“Miss Nunnally, you must be careful. If he wants to marry, you must not allow yourself to be seduced.”

Of course we don’t plan to marry, you idiot, she thought. She didn’t even try to answer him.

“Another thing we’ve learned is that there is a group of medical doctors from town who send cars onto campus throughout the weekends to pick up young boys for homosexual parties at their houses. Do you know about that?”

“No, I don’t.”

Actually she had heard of it, but so far as she knew, it was only another rumor.

“Dean Switzer, I don’t understand what any of this has to do with me.”

“Yes,” he replied, drawing the word out. “Well, since you know Brock and seem to know a number of his friends, we would like to ask for your assistance. You see, if you can give us names of anyone else you know or suspect to be homosexual, it would be a great help.”

His words felt like a slap. She was cold in spite of the Mississippi heat and wanted to bolt out the door, but her feet didn’t move.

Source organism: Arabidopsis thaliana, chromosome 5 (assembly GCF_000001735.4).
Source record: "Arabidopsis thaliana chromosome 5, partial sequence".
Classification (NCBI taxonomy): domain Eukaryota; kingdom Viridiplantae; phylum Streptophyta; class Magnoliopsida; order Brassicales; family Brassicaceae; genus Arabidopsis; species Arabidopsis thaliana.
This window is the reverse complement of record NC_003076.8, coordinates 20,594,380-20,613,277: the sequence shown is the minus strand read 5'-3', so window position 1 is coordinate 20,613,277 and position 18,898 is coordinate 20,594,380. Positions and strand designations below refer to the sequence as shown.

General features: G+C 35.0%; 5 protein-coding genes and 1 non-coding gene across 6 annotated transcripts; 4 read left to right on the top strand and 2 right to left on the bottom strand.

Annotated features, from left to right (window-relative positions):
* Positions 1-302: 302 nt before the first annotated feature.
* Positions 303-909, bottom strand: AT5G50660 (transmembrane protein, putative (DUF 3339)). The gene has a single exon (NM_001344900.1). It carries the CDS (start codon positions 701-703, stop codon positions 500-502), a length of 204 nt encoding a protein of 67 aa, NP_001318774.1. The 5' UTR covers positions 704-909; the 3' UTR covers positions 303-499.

“It doesn’t have anything to do with me,” she repeated.

“That’s why we are asking you to tell us who the others might be.” His voice was taking on a slimy quality. He mentioned two names and asked if they were homosexual. 

There really was no time to think about anything, to try to understand why he wanted the information. What was he planning to do? What if she didn’t answer his question? Was he planning to embarrass her? Was it a crime to be a friend of a homosexual? Indignation rose in her throat like nausea. Well, she wasn’t going to rat out anyone.